I have the official reports in my hand from OSHA, and the EPA. When the doctors notified [these agencies] that they had someone who had been exposed to toxic chemicals, the agencies went in and performed a check on the business. The company was found in violation of not having proper safety equipment, no air supplied respirators, improperly disposing of the old paint (which the EPA deemed to be hazardous waste), and not having proper ventilation in our paint mixing room. I was slowly being exposed to all of this every day that I worked, which most of the time was 9 to 10 hours a day and 4 to 5 hours on Saturdays.

I mention the fact that I smoked. Most painters that I know of do smoke. The problem is, when you spray these chemicals unprotected, these chemicals react to the smoking and you get hit harder and faster than you normally would. An article published by the Canadian Lung Association has reported that these chemicals react faster to smokers who are exposed to them and will cause them respiratory and heart problems. I have not worked for 11 months now and just finished going through four months of lung rehabilitation three times a week, and I have to go back for more lung rehab and no one knows how long this will last.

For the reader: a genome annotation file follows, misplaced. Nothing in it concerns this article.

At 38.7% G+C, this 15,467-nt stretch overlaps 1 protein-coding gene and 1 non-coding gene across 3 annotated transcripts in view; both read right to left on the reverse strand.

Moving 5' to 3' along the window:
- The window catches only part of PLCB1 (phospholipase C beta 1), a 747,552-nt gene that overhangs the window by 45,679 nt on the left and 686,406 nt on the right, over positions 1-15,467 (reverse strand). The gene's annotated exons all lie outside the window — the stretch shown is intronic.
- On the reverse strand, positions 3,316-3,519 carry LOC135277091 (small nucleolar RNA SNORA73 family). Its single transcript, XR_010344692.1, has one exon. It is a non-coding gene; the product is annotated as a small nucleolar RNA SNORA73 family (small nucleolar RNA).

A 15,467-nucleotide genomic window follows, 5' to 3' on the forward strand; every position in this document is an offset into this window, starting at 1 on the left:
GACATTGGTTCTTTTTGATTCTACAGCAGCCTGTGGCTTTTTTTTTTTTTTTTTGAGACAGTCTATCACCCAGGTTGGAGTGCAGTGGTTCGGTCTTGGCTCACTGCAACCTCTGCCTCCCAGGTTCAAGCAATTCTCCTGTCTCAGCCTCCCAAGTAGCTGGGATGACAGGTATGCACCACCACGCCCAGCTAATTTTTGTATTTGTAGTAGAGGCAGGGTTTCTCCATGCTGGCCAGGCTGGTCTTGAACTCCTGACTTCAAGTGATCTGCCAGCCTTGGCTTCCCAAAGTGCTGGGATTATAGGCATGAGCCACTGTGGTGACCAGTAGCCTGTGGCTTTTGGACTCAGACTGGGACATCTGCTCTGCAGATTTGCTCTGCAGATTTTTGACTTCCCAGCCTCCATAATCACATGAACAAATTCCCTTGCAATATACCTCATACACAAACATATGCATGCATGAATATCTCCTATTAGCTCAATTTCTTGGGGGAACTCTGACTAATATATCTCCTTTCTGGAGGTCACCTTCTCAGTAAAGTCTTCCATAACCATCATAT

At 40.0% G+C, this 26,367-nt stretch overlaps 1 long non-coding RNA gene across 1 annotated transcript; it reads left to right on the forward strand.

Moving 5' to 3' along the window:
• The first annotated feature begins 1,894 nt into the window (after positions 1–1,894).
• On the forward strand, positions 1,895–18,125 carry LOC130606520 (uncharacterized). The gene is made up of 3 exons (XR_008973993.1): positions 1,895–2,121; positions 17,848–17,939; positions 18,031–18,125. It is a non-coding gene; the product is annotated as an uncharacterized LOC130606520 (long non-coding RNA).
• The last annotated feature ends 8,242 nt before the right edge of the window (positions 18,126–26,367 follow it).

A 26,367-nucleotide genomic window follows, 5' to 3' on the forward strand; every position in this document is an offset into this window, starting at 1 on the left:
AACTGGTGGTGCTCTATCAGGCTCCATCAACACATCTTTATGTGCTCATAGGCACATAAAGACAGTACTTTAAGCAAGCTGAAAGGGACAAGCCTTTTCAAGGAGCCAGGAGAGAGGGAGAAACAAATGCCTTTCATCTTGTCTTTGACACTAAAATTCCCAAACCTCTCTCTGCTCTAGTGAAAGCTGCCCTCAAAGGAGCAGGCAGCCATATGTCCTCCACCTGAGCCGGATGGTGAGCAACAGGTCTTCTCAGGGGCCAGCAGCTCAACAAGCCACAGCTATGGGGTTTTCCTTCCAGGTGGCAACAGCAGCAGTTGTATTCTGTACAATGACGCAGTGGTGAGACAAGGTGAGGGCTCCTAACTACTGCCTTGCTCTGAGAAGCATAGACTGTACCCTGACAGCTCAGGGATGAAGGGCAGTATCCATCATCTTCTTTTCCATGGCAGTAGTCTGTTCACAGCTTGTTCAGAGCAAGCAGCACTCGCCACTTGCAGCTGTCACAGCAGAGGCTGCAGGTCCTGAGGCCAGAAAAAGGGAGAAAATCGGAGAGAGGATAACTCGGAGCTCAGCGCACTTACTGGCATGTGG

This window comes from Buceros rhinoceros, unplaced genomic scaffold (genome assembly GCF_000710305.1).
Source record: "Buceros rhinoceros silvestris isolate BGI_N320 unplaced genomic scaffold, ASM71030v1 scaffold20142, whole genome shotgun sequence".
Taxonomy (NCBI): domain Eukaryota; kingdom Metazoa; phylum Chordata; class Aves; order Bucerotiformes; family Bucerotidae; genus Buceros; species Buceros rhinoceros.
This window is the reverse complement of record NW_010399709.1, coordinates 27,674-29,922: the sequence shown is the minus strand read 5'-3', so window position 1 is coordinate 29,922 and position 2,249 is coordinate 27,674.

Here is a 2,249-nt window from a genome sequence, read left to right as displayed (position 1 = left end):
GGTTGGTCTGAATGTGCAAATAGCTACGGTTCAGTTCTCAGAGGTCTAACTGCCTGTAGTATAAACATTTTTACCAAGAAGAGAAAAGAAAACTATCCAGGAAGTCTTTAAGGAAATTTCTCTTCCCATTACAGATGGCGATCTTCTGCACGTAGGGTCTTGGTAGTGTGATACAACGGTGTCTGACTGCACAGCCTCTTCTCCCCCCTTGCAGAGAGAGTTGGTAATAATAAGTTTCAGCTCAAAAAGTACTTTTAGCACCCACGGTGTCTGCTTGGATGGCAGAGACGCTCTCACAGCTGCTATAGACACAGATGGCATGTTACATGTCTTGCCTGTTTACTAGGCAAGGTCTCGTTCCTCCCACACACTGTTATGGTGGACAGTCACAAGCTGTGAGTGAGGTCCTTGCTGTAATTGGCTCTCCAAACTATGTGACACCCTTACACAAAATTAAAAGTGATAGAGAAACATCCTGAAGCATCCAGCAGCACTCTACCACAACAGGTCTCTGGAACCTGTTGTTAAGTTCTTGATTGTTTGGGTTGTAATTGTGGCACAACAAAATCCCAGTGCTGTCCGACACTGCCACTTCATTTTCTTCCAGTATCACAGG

There is no cure for this disease called COPD and it's made worse when you have chemical induced damage to your lungs. What I want to impress to all painters is, if you must use these chemicals, and your employer doesn't supply you with the proper safety equipment and especially an air mask, DO NOT, I REPEAT, DO NOT spay this stuff. It doesn't matter how many times they tell you it's safe or that you will lose your job if you don't paint it, it's not worth it. DO NOT believe them when they say that a half face respirator will protect you, IT WON'T. READ THE MSDS SHEETS, if they say the use of an air supplied respirator is recommended, BELIEVE IT and don't paint without it. It would have been a lot easier for me to come home and tell my wife and kids that I got fired because I wouldn't take a chance with my health and some bills may get behind, rather than have a doctor look my wife in the eye and tell her and my kids and grandkids that I have this disease and it will wind up killing me and there's nothing they can do about it. When he tells your wife that it could have been avoided by having the proper equipment, that's a hard and bitter pill to take and deal with. Was the paycheck worth it? NO. Your life isn't worth a paycheck.